Girl Scouts of the Missouri Heartland is currently engaged in its second cycle of the Strategic Learning process. This work will set the direction for the council for 2014-2017. Strategic Learning is a process that was developed by Willie Pietersen, Columbia University Business School, and adopted by Girl Scouts of the USA several years ago. The key to Strategic Learning is to help build adaptive organizations ready to meet the challenges facing them and prepared to achieve their mission.
The Council Strategy Team, comprised of operational volunteers, board members, community volunteers and council staff members, began their work in April 2013. They did intensive research to discover the “brutal truths” facing Girl Scouts of the Missouri Heartland and began to develop the strategy that will help the council move forward in achieving the Girl Scout mission. The work of the team was approved by the council board of directors in September 2013.
This work has produced five Strategic Priorities that will drive all of the efforts of GSMH during this upcoming three-year period. These priorities are:
- Recruit, develop, retain, recognize and inspire volunteers who are equipped to support the Girl Scout program.
- Develop and implement fun, quality, outcomes-based leadership experiences for girls.
- Create sufficient and sustainable council funding by developing the potential of all council revenue streams and increasing contributed income.
- Develop and implement flexible strategies to increase retention of girls in grades 1-7.
- Build upon Girl Scouts’ iconic brand to educate the public on the value of the Girl Scout program.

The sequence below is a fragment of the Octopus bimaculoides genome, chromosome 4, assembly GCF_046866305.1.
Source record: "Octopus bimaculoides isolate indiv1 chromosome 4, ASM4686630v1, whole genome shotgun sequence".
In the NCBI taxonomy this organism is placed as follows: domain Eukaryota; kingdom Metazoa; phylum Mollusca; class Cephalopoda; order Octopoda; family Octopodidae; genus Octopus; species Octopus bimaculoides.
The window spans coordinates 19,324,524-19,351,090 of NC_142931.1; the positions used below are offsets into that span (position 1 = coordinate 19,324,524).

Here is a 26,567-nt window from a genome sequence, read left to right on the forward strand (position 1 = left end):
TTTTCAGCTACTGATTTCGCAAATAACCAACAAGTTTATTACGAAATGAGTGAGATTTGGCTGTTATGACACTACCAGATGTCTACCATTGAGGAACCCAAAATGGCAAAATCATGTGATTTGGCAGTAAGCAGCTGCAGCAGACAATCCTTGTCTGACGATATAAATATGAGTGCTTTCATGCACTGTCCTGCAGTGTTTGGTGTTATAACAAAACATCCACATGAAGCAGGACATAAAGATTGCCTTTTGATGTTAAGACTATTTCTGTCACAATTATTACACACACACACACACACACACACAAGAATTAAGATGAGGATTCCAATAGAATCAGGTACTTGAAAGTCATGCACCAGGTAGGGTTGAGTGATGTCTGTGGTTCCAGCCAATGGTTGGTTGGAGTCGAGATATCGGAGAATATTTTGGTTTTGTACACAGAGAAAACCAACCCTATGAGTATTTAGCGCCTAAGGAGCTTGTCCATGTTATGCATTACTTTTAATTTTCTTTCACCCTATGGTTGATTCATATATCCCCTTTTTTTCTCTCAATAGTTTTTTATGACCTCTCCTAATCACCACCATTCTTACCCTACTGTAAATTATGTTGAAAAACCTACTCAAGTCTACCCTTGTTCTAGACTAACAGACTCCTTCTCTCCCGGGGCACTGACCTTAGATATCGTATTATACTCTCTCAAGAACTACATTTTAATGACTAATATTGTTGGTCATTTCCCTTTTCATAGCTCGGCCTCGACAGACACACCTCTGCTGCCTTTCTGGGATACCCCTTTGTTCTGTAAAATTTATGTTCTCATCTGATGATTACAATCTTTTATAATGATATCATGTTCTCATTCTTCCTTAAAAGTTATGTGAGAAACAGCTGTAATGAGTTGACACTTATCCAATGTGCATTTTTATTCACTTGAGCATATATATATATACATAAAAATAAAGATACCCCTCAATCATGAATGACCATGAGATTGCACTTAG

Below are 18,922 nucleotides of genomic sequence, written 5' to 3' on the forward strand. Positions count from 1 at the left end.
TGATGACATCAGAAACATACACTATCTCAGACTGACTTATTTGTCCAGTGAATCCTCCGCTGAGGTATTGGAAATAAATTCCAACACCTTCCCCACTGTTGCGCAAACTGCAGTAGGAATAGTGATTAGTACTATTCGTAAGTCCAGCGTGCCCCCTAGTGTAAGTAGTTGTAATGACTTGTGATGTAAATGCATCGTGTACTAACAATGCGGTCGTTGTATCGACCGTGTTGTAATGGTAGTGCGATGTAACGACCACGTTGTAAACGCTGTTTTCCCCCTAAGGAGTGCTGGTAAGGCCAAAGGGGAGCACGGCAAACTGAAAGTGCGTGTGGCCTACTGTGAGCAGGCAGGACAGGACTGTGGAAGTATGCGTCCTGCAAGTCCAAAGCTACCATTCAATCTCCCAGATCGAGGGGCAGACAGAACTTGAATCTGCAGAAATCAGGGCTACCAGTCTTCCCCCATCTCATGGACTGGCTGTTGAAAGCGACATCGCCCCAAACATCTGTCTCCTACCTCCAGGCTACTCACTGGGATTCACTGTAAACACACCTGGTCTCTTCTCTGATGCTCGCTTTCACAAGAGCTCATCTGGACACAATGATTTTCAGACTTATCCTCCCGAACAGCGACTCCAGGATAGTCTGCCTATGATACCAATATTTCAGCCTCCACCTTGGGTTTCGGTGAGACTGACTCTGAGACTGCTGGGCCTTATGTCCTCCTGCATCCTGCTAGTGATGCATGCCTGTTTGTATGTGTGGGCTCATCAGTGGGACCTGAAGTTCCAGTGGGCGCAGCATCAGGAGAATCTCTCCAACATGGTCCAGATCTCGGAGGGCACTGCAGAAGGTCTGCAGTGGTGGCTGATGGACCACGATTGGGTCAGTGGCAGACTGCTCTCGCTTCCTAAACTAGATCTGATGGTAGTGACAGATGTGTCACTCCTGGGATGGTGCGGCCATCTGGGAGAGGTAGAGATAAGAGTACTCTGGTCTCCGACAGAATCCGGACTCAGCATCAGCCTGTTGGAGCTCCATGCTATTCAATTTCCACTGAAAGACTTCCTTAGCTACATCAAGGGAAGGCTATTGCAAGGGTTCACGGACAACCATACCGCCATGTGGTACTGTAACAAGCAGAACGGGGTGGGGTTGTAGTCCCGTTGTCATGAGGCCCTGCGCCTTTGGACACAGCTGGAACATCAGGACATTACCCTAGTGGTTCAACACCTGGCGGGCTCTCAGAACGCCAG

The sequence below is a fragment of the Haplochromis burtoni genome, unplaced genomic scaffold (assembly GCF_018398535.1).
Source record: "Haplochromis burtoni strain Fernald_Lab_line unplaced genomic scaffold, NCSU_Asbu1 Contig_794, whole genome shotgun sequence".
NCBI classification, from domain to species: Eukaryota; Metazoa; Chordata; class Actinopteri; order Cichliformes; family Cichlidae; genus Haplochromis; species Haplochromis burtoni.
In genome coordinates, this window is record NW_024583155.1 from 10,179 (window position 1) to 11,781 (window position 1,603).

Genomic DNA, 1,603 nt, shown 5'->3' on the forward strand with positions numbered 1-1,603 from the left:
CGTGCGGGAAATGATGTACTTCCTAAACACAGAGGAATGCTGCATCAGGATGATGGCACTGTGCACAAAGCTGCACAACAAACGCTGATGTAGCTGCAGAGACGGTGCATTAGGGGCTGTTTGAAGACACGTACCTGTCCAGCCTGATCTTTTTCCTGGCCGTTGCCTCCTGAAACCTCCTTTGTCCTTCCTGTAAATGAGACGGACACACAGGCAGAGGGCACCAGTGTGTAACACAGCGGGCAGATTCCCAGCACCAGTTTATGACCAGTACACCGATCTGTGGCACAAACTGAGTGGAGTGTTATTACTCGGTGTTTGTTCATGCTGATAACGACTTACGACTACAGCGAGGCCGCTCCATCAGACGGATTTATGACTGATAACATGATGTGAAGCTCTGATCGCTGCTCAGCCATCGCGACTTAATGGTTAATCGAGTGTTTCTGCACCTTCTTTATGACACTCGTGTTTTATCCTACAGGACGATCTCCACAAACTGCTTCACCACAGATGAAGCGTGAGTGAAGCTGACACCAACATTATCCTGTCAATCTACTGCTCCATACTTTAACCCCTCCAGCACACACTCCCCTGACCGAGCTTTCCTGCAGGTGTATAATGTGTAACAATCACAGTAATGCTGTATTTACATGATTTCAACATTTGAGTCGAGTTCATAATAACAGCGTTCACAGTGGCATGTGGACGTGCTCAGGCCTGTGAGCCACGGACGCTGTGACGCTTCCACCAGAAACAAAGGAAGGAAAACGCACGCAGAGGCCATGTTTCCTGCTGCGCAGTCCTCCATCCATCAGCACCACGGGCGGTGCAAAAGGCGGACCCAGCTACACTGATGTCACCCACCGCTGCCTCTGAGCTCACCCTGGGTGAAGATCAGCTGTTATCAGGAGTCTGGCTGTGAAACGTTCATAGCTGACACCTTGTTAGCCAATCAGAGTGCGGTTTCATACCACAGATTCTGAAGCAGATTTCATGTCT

Staff Gap Teams are working now through early January 2014 to develop strategies to “close the gaps” we have identified and move the council toward the achievement of these Strategic Priorities. They are eager to have more input from the volunteers. Any input regarding these five priorities and strategies to achieve them can be emailed to the following addresses:
Anne Soots, Strategic Learning Project Manager
The White House announced today that President Obama is posthumously awarding the Presidential Medal of Freedom to the founder of Girl Scouts, Juliette Gordon Low. The Presidential Medal of Freedom, the highest civilian award in the United States, recognizes individuals who have made “an especially meritorious contribution to the security or national interests of the United States, world peace, cultural or other significant public or private endeavors”.
“Juliette Gordon Low was a visionary, whose legacy lives on in the 59 million American women who have been part of Girl Scouting at some point in their lives,” said Anna Maria Chávez, CEO of Girl Scouts of the USA. “She believed that all girls should be given the opportunity to develop physically, mentally and spiritually, and in founding the Girl Scouts in 1912, she made an indelible and enduring contribution to the lives of girls and to our nation. It is so fitting that on our 100th anniversary, she should be honored with the Presidential Medal of Freedom.”
From the beginning, the Girl Scouts has insisted on being a voice for all girls. Juliette Gordon Low’s first 18 Girl Scouts included girls from influential Savannah families, as well as girls from the Female Orphan Asylum and Congregation Mickve Israel. As early as 1917 the first African-American troops were established, as well as troops for disabled girls. One of the earliest Latina troops was formed in 1922; Girl Scout troops supported Japanese-American girls in internment camps in the 1940s, and by the 1950s, Girl Scouts was leading the charge to fully integrate all of its troops. In 1956, Dr. Martin Luther King, Jr. called Girl Scouts “a force for desegregation.”